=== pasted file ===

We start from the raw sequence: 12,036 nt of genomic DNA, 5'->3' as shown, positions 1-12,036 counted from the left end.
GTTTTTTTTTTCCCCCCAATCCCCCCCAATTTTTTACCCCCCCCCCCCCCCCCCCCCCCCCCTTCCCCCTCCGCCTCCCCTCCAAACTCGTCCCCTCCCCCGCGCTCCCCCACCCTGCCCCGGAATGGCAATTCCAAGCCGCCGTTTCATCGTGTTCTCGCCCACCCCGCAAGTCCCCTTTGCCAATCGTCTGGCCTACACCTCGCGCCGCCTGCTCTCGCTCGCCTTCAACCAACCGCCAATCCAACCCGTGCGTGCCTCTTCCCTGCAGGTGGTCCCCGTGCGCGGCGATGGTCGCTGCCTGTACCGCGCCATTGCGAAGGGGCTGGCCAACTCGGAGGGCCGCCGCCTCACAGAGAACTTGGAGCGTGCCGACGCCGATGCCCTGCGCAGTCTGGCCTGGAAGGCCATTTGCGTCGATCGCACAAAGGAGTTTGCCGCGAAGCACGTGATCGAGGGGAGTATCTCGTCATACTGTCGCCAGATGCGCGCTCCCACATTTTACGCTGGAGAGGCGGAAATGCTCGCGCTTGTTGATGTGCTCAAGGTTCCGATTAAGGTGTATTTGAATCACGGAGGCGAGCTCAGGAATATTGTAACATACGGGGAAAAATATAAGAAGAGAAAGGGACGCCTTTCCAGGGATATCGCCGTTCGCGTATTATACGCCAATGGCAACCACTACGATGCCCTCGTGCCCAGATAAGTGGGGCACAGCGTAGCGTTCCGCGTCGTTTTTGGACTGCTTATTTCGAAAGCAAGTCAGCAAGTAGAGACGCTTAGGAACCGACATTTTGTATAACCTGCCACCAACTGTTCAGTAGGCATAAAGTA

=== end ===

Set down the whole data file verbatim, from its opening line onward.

We start from the raw sequence: 12,036 nt of genomic DNA, 5'->3' as shown, positions 1-12,036 counted from the left end.
GTTTTTTTTTTCCCCCCAATCCCCCCCAATTTTTTACCCCCCCCCCCCCCCCCCCCCCCCCCTTCCCCCTCCGCCTCCCCTCCAAACTCGTCCCCTCCCCCGCGCTCCCCCACCCTGCCCCGGAATGGCAATTCCAAGCCGCCGTTTCATCGTGTTCTCGCCCACCCCGCAAGTCCCCTTTGCCAATCGTCTGGCCTACACCTCGCGCCGCCTGCTCTCGCTCGCCTTCAACCAACCGCCAATCCAACCCGTGCGTGCCTCTTCCCTGCAGGTGGTCCCCGTGCGCGGCGATGGTCGCTGCCTGTACCGCGCCATTGCGAAGGGGCTGGCCAACTCGGAGGGCCGCCGCCTCACAGAGAACTTGGAGCGTGCCGACGCCGATGCCCTGCGCAGTCTGGCCTGGAAGGCCATTTGCGTCGATCGCACAAAGGAGTTTGCCGCGAAGCACGTGATCGAGGGGAGTATCTCGTCATACTGTCGCCAGATGCGCGCTCCCACATTTTACGCTGGAGAGGCGGAAATGCTCGCGCTTGTTGATGTGCTCAAGGTTCCGATTAAGGTGTATTTGAATCACGGAGGCGAGCTCAGGAATATTGTAACATACGGGGAAAAATATAAGAAGAGAAAGGGACGCCTTTCCAGGGATATCGCCGTTCGCGTATTATACGCCAATGGCAACCACTACGATGCCCTCGTGCCCAGATAAGTGGGGCACAGCGTAGCGTTCCGCGTCGTTTTTGGACTGCTTATTTCGAAAGCAAGTCAGCAAGTAGAGACGCTTAGGAACCGACATTTTGTATAACCTGCCACCAACTGTTCAGTAGGCATAAAGTA